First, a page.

2. High Level Panel of Experts of the Committee on World Food Security report on ‘Food losses and waste in the context of sustainable food systems’   

Happy reading!

Future of EU Food Safety and Nutrition Policy

From: http://ec.europa.eu/food/food/foodlaw/future_en.htm

The provision of safe, nutritious, high quality and affordable food to Europe’s consumers is the central objective of EU policy, which covers all stages of the EU food supply chain, “from farm to fork”. Its standards and requirements aim to ensure a high level of food safety and nutrition within an efficient, competitive, sustainable and innovative global market.

However, a series of emerging challenges and risks could put the currently successful European food system under severe stress. These challenges include:

  • demographic imbalances,
  • climate change, resource and energy scarcity,
  • slowing agricultural productivity,
  • increasing concentration of the supply chain,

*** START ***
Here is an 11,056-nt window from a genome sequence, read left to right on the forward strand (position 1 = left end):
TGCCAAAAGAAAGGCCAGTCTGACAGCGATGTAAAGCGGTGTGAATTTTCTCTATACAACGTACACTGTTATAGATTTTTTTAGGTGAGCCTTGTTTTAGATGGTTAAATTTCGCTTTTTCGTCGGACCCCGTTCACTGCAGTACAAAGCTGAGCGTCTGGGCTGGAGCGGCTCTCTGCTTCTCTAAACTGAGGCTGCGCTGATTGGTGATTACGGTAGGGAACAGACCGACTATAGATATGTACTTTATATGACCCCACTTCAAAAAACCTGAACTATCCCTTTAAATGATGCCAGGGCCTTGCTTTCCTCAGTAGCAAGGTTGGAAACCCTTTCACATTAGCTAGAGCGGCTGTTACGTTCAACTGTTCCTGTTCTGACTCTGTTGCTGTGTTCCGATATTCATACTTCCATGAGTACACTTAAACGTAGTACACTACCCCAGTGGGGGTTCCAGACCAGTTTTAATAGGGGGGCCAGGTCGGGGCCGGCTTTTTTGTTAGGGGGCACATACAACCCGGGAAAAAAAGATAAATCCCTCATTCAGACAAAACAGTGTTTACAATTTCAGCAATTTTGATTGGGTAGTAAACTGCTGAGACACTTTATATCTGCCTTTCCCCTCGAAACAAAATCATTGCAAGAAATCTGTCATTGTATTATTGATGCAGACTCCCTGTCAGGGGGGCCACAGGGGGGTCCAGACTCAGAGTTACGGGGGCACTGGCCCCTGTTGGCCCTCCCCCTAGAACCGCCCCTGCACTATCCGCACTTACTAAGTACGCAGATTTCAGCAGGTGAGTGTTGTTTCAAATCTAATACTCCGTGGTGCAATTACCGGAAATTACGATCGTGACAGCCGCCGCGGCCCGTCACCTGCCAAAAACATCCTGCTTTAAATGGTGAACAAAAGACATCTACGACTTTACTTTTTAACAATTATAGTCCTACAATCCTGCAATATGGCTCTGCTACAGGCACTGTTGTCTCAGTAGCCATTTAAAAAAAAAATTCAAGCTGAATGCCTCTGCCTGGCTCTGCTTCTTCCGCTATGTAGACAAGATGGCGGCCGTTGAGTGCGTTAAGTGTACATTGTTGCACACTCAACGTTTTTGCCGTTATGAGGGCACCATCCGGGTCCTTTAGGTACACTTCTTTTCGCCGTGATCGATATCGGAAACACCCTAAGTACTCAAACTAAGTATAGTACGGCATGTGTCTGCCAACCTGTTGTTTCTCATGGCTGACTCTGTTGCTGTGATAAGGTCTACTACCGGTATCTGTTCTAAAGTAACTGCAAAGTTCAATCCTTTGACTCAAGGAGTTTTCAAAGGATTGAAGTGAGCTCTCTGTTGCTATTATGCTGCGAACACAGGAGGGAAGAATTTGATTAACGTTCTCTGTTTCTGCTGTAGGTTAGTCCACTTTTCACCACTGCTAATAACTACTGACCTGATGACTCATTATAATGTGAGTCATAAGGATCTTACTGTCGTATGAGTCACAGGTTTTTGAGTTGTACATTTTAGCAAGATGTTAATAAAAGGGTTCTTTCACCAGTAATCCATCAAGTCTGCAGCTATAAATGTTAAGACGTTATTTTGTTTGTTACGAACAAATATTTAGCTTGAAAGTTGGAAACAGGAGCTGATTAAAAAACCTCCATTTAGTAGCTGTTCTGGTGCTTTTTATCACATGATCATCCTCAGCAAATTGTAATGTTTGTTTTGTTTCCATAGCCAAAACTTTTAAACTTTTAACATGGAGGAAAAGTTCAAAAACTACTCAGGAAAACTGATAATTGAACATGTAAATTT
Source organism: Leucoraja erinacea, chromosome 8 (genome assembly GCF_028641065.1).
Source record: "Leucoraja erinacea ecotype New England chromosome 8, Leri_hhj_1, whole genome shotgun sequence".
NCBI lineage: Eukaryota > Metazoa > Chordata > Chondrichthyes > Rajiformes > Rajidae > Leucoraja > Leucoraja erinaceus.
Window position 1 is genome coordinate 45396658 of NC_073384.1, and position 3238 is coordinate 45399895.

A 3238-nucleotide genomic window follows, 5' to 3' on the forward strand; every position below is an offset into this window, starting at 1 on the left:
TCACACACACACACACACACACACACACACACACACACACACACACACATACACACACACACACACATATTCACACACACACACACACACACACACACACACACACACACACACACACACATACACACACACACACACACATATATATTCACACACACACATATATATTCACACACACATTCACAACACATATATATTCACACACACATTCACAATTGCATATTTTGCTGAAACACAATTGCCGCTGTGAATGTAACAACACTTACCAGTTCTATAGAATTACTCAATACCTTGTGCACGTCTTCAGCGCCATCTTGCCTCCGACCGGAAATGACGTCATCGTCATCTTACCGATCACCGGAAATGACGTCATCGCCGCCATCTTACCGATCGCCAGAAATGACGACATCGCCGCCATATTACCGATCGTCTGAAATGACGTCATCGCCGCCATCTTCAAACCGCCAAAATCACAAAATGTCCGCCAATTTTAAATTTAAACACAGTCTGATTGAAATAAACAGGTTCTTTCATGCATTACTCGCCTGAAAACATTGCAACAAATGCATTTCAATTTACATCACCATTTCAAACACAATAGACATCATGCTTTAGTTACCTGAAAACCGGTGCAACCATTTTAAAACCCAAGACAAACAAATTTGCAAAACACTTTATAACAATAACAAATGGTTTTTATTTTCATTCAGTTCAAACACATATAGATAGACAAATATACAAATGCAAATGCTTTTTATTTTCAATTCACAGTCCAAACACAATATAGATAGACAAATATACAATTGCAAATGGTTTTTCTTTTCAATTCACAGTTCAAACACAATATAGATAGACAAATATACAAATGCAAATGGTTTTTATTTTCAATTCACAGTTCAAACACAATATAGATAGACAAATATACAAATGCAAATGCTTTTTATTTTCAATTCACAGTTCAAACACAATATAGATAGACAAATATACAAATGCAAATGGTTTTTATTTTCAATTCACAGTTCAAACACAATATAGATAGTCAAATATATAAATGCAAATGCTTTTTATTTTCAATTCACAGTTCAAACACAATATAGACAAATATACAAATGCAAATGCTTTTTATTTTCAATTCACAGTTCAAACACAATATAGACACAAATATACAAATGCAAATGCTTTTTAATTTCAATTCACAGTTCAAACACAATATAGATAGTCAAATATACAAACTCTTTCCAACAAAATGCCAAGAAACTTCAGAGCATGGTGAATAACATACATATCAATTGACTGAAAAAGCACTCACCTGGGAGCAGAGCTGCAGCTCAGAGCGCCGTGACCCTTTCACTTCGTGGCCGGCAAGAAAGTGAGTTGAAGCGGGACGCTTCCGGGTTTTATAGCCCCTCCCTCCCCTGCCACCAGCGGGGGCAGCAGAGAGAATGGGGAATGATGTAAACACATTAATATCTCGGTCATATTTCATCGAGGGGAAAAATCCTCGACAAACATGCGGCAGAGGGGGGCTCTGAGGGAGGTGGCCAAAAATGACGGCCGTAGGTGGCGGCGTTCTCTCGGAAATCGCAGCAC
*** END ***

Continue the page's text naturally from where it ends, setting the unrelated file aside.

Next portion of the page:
• price volatility,
  • changing diet trends, and
  • the emergence of anti-microbial resistant strands.

Foresight analysis on “Delivering on EU Food Safety and Nutrition in 2050 – Scenarios of future change and policy responses” is a first step of the Directorate-General for Health and Consumers’ Foresight Project for future food policy development.

The project aims to provide insight and guidance for future policy-making and the research which underpins EU policy in this area by identifying the:

  • critical challenges to EU food legislative framework;
  • future evolution of the challenges (in years 2020, 2030 and 2050);
  • impacts of current challenges on EU’s food legislative framework;
  • potential critical changes in the current framework necessary to maintain the prevailing high standards.

Click here to read the report: Foresight analysis on “Delivering on EU Food Safety and Nutrition in 2050 – Scenarios of future change and policy responses”

 

(Un)accepted foods: Why are some edible substances considered food and others not?

My Little Pony Burger

Last night I gave a presentation and moderated discussion at an event on “(Un)accepted Foods,” hosted by a group in Wageningen called Stichting Ruw.

The goal of the evening was to learn more about the potential of insects as food and about eating unconventional food products like horse and goose meat. 

There were excellent presentations.

Rob Hagenouw, an artist, spoke about his project Keuken van het Ongewenst Dier (Kitchen of the Unwanted Animal) where they make and sell  “My Little Pony Burgers” and croquettes from geese shot at the airport.